Lab codon optimization leaves a stronger molecular fingerprint than RBD optimization and FCS insertion in the lab. Different codons can code for the same amino acid, and labs tend to prefer some codons over others, just like nature. The structure of RNA can sometimes create loops that impede the translation of certain codons into proteins. Labs prefer to use codons that do not have this problem but still code for the same amino acid.
To ensure accuracy, researchers typically select the most suitable codons when creating genetic material. In this case, the virus RaTg13 is the most genetically similar to SARS-CoV-2. RaTg13 was discovered in 2012 after six miners were killed by a disease with symptoms very similar to Covid after being exposed to bat guano in Yunnan Province, China. The analysis of the coding regions for the spike protein in both viruses discovered 200 mutations that were all synonymous. This means that although the codon was modified, it still resulted in the same amino acid.
It is unlikely for a codon to undergo mutation and retain its original meaning, with only a 15% chance of being synonymous. The chance of 200 synonymous mutations occurring by chance is extremely low and it would not likely occur in the expected lifetime of the universe. This suggests that the WIV may have utilized codon optimization during the creation of SARS-CoV-2.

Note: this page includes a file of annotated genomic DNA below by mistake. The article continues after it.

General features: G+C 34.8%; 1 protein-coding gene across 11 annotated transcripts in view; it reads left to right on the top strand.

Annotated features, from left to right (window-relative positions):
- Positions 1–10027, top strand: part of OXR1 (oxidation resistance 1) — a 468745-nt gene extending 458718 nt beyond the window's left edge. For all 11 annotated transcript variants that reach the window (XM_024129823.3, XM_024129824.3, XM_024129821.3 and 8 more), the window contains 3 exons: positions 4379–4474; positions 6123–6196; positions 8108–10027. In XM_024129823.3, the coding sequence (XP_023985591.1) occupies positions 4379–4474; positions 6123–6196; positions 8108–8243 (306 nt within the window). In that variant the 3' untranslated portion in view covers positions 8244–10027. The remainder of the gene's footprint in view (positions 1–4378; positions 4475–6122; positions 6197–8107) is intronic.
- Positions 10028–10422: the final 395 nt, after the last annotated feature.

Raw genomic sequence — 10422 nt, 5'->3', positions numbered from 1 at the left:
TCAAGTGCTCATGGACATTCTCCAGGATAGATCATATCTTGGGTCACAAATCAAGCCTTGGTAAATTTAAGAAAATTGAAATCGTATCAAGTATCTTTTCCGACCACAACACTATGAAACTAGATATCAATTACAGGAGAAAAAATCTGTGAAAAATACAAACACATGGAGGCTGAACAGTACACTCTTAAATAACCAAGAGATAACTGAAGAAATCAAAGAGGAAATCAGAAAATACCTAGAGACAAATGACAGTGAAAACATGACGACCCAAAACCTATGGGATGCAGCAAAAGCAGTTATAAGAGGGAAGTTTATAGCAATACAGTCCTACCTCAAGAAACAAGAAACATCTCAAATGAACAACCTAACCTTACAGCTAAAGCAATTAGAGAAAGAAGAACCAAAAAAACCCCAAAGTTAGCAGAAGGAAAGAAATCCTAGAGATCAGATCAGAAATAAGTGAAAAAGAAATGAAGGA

There is sufficient evidence, including the changes made to SARS-CoV-2's ORF8 which allow it to be transmitted without symptoms, but further investigation at this time is unnecessary.
It is believed that researchers in Wuhan, who were conducting gain-of-function experiments and were funded and aided by the U.S. government, created a new virus that accidentally spread and caused a world-wide pandemic. This has resulted in a devastating impact on the world economy, with six million people dead and widespread loss of trust in our institutions. It is a tragic reminder of the potential harm that can result from reckless scientific research.